The Golden Pavilion is set in a Japanese strolling garden (kaiyū-shiki-teien, lit. a landscape garden in the go-round style). The location implements the idea of borrowing of scenery (“shakkei”) that integrates the outside and the inside, creating an extension of the views surrounding the pavilion and connecting it with the outside world. The pavilion extends over a pond, called Kyōko-chi (Mirror Pond), that reflects the building. The pond contains 10 smaller islands. The zen typology is seen through the rock composition; the bridges and plants are arranged in a specific way to represent famous places in Chinese and Japanese literature. Vantage points and focal points were established because of the strategic placement of the pavilion to view the gardens surrounding the pavilion. A small fishing hall (tsuri-dono) or roofed deck is attached to the rear of the pavilion building, allowing a small boat to be moored under it. The pavilion grounds were built according to descriptions of the Western Paradise of the Buddha Amida, intending to illustrate a harmony between heaven and earth. The largest islet in the pond represents the Japanese islands. The four stones forming a straight line in the pond near the pavilion are intended to represent sailboats anchored at night, bound for the Isle of Eternal Life in Chinese mythology. The garden complex is an excellent example of Muromachi period garden design. The Muromachi period is considered to be a classical age of Japanese garden design. The correlation between buildings and its settings were greatly emphasized during this period. It was a way to integrate the structure within the landscape in an artistic way. The garden designs were characterized by a reduction in scale, a more central purpose and a distinct setting. A minimalistic approach was brought to the garden design, by recreating larger landscapes in a smaller scale around a structure.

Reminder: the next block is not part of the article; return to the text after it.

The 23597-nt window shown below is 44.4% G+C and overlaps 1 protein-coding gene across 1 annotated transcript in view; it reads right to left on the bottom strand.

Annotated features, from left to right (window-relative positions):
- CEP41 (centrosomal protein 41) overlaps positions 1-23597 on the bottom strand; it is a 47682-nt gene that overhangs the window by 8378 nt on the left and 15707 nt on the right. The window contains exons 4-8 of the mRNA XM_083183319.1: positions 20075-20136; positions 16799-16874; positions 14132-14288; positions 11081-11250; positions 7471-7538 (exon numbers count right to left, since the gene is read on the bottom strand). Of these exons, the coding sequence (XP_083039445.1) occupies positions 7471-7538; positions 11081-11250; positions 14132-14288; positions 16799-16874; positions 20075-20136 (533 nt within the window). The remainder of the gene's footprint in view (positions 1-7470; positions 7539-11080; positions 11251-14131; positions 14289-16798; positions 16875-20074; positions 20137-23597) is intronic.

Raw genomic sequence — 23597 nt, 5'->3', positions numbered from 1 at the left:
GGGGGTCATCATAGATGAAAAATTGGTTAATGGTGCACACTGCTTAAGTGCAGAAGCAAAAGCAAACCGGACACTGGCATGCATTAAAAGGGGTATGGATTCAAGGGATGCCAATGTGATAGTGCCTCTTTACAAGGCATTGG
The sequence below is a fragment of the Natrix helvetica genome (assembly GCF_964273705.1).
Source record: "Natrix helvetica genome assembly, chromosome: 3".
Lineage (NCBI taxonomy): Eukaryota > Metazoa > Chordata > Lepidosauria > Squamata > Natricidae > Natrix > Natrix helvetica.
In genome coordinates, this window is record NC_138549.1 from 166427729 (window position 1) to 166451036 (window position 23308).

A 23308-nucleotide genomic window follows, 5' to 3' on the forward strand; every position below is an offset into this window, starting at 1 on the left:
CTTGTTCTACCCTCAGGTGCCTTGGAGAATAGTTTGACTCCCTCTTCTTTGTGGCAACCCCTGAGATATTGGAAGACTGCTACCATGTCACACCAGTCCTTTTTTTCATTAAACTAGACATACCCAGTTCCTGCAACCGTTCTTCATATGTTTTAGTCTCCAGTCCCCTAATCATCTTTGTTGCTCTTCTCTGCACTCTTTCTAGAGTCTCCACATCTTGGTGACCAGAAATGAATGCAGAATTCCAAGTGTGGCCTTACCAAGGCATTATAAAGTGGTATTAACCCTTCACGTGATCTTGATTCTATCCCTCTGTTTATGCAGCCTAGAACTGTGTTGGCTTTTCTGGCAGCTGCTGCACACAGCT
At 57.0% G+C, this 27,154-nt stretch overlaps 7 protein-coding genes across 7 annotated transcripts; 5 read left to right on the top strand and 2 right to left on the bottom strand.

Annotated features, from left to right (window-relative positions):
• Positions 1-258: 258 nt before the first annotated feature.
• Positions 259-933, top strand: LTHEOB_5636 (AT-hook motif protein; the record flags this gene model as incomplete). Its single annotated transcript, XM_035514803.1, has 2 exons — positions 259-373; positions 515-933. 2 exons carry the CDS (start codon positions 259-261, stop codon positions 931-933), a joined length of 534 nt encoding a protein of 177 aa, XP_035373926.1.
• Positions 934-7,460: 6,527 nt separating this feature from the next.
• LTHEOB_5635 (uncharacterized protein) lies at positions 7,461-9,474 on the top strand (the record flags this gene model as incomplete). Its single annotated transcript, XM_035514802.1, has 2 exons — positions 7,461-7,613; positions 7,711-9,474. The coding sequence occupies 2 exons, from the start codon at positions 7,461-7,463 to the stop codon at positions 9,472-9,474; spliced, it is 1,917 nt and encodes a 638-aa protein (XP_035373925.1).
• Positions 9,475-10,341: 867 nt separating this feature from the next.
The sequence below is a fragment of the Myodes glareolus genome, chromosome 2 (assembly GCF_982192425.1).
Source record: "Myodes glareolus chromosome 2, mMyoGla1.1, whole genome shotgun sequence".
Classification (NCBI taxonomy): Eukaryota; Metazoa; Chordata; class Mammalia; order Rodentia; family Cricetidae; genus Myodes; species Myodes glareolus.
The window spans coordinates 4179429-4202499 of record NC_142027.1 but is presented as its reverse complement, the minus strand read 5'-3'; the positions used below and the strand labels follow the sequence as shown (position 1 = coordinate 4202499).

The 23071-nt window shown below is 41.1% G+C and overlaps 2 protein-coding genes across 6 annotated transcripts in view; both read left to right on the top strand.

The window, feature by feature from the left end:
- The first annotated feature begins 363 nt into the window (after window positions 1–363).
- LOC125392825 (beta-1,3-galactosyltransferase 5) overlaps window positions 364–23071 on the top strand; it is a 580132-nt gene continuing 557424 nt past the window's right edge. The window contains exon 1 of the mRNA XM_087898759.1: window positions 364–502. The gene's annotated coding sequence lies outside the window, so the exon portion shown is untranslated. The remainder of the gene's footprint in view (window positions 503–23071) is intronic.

Read more on japan-guide.com – Kinkakuji and Wikipedia Kinkaku-ji (Smart Traveler App by U.S. Department of State - Weather report by weather.com - Global Passport Power Rank - Travel Risk Map - Democracy Index - GDP according to IMF, UN, and World Bank - Global Competitiveness Report - Corruption Perceptions Index - Press Freedom Index - World Justice Project - Rule of Law Index - UN Human Development Index - Global Peace Index - Travel & Tourism Competitiveness Index). Photos by Wikimedia Commons. If you have a suggestion, critique, review or comment to this blog entry, we are looking forward to receive your e-mail at comment@wingsch.net. Please name the headline of the blog post to which your e-mail refers to in the subject line.